So how are those physical real-world analog signals converted to convenient lists of finite-precision numbers that we can apply arithmetic to? For that’s all [digital or cyclostationary] signal processing is at bottom: arithmetic. You might know the basic rule-of-thumb for choosing a sampling rate: Make sure it is at least twice as big as the largest frequency component in the analog signal undergoing the sampling. But why, exactly, and what does ‘largest frequency component’ mean?

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## Update on J. Antoni’s Fast Spectral Correlation Estimator

Let’s take a look at an even faster spectral correlation function estimator. How useful is it for CSP applications in communications?

Reader Gideon pointed out that Antoni had published a paper a year after the paper that I considered in my first Antoni post. This newer paper, The Literature [R172], promises a faster fast spectral correlation estimator, and it delivers on that according to the analysis in the paper. However, I think the faster fast spectral correlation estimator is just as limited as the slower fast spectral correlation estimator when considered in the context of communication-signal processing.

And, to be fair, Antoni doesn’t often consider the context of communication-signal processing. His favored application is fault detection in mechanical systems with rotating parts. But I still don’t think the way he compares his fast and faster estimators to conventional estimators is fair. The reason is that his estimators are both severely limited in the maximum cycle frequency that can be processed, relative to the maximum cycle frequency that is possible.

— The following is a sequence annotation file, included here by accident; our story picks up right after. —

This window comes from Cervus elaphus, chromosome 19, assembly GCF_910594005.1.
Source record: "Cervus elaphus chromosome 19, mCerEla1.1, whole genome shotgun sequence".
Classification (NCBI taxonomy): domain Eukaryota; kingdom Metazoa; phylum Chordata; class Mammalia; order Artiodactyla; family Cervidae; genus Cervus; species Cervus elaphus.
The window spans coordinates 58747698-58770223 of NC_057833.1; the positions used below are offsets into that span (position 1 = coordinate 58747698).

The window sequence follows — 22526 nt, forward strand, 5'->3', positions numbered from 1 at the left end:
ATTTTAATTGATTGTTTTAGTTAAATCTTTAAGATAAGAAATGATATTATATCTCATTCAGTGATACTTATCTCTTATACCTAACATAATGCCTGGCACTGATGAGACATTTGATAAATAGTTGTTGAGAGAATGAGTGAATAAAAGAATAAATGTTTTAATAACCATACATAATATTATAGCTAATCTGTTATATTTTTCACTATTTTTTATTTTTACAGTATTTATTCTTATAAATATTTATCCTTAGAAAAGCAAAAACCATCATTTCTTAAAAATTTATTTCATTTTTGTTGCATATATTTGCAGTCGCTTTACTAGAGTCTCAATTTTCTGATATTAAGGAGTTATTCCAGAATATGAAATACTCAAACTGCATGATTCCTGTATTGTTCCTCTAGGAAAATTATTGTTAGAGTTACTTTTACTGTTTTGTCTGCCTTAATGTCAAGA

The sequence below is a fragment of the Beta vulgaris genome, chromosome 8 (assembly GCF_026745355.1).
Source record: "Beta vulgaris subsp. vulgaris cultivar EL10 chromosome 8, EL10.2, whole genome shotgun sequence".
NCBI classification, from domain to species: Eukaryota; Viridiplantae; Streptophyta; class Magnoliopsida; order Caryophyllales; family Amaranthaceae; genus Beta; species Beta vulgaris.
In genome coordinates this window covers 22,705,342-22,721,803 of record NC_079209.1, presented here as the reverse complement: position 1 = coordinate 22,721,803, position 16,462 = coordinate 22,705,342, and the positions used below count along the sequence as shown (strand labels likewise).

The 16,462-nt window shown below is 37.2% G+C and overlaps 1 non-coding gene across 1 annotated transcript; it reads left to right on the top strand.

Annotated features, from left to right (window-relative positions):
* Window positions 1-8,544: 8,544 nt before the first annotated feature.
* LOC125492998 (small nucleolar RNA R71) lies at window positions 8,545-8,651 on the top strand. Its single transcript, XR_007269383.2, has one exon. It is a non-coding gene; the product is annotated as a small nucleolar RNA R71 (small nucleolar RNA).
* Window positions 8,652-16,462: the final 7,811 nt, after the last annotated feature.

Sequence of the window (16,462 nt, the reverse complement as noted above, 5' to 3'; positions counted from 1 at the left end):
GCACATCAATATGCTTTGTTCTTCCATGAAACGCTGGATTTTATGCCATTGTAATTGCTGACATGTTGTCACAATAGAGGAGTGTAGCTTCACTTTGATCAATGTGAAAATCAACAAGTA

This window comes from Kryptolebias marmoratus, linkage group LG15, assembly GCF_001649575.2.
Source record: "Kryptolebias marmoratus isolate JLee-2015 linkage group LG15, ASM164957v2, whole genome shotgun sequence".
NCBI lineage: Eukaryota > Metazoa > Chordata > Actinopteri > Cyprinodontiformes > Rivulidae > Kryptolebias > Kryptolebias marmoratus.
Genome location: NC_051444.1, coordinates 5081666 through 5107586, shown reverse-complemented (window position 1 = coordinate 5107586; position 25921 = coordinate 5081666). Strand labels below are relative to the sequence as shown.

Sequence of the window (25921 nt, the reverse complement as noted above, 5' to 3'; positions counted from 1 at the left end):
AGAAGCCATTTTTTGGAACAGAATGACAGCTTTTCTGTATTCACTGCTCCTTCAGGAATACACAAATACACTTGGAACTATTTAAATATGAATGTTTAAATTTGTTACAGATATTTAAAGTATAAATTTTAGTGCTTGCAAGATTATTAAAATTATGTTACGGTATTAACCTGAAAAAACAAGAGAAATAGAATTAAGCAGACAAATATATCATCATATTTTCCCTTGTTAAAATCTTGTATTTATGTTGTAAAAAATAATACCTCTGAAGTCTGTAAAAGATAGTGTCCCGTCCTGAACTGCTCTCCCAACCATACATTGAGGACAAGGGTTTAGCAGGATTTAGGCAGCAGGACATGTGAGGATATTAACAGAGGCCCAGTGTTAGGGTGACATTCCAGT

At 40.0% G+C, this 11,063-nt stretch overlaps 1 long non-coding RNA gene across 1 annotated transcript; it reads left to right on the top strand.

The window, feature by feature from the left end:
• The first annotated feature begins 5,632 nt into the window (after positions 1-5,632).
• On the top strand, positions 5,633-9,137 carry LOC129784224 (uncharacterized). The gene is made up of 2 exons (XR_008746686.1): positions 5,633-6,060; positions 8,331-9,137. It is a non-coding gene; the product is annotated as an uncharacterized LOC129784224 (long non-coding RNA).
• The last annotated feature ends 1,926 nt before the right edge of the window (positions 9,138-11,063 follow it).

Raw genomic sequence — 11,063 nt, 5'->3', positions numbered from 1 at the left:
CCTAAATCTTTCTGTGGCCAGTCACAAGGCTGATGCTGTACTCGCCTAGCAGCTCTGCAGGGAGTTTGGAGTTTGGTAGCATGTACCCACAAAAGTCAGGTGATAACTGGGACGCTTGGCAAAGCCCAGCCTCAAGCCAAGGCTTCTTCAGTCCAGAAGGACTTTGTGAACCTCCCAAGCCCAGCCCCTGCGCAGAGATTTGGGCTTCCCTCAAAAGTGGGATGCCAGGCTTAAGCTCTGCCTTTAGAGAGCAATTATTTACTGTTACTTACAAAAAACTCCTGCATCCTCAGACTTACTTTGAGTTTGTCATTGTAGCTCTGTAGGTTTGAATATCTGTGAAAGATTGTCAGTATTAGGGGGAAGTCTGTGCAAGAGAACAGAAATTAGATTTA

Let’s take a look.

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## One Last Time …

We take a quick look at a fourth DeepSig dataset called 2016.04C.multisnr.tar.bz2 in the context of the data-shift problem in machine learning.

And if we get this right,

We’re gonna teach ’em how to say

Goodbye …

You and I.

Lin-Manuel Miranda, “One Last Time,” Hamilton

I didn’t expect to have to do this, but I am going to analyze yet another DeepSig dataset. One last time. This one is called 2016.04C.multisnr.tar.bz2, and is described thusly on the DeepSig website:

I’ve analyzed the 2018 dataset here, the RML2016.10b.tar.bz2 dataset here, and the RML2016.10a.tar.bz2 dataset here.

Now I’ve come across a manuscript-in-review in which both the RML2016.10a and RML2016.04c data sets are used. The idea is that these two datasets represent two sufficiently distinct datasets so that they are good candidates for use in a data-shift study involving trained neural-network modulation-recognition systems.

The data-shift problem is, as one researcher puts it:

Data shift or data drift, concept shift, changing environments, data fractures are all similar terms that describe the same phenomenon: the different distribution of data between train and test sets

Georgios Sarantitis

But … are they really all that different?

Continue reading “One Last Time …”